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PLoS One. 2016 May 5;11(5):e0154426. doi: 10.1371/journal.pone.0154426. eCollection 2016.

Nanopore-Based Target Sequence Detection.

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Two Pore Guys Inc., Santa Cruz, CA, United States of America.
Department of Physics, University of Ottawa, Ontario, Canada.
Baskin School of Engineering, University of California Santa Cruz, Santa Cruz, CA, United States of America.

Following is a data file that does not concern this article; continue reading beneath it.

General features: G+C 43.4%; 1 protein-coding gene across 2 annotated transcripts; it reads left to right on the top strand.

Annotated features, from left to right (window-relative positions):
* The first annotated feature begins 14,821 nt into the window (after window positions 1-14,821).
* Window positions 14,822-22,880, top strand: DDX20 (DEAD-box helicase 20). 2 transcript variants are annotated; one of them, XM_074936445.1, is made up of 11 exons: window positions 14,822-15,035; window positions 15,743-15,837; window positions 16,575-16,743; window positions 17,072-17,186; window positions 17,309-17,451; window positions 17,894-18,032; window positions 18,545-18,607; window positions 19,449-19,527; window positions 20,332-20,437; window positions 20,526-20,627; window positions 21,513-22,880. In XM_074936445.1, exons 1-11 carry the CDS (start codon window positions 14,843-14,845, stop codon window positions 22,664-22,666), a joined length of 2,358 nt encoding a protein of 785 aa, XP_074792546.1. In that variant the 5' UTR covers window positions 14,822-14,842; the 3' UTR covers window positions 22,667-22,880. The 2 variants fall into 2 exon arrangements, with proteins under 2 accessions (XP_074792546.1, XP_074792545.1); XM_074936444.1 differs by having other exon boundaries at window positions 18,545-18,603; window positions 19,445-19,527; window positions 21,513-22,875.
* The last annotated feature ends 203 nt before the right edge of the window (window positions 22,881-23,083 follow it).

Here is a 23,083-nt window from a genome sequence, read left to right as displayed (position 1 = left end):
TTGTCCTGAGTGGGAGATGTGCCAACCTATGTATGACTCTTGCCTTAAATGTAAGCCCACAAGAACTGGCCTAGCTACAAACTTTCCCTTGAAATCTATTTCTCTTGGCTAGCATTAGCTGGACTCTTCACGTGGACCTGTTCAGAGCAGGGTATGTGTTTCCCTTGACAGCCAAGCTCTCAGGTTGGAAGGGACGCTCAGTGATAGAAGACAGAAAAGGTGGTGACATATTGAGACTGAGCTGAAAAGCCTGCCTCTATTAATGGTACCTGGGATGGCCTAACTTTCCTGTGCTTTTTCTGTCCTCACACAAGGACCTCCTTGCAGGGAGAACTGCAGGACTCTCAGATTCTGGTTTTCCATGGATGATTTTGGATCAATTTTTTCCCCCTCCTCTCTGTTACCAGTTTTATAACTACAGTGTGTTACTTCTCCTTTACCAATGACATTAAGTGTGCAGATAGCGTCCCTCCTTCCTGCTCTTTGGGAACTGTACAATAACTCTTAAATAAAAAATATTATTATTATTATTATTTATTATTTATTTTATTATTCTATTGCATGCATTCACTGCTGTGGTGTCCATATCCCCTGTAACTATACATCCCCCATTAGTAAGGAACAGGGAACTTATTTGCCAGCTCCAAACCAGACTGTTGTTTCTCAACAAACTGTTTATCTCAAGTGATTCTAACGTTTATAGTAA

The promise of portable diagnostic devices relies on three basic requirements: comparable sensitivity to established platforms, inexpensive manufacturing and cost of operations, and the ability to survive rugged field conditions. Solid state nanopores can meet all these requirements, but to achieve high manufacturing yields at low costs, assays must be tolerant to fabrication imperfections and to nanopore enlargement during operation. This paper presents a model for molecular engineering techniques that meets these goals with the aim of detecting target sequences within DNA. In contrast to methods that require precise geometries, we demonstrate detection using a range of pore geometries. As a result, our assay model tolerates any pore-forming method and in-situ pore enlargement. Using peptide nucleic acid (PNA) probes modified for conjugation with synthetic bulk-adding molecules, pores ranging 15-50 nm in diameter are shown to detect individual PNA-bound DNA. Detection of the CFTRΔF508 gene mutation, a codon deletion responsible for ∼66% of all cystic fibrosis chromosomes, is demonstrated with a 26-36 nm pore size range by using a size-enhanced PNA probe. A mathematical framework for assessing the statistical significance of detection is also presented.

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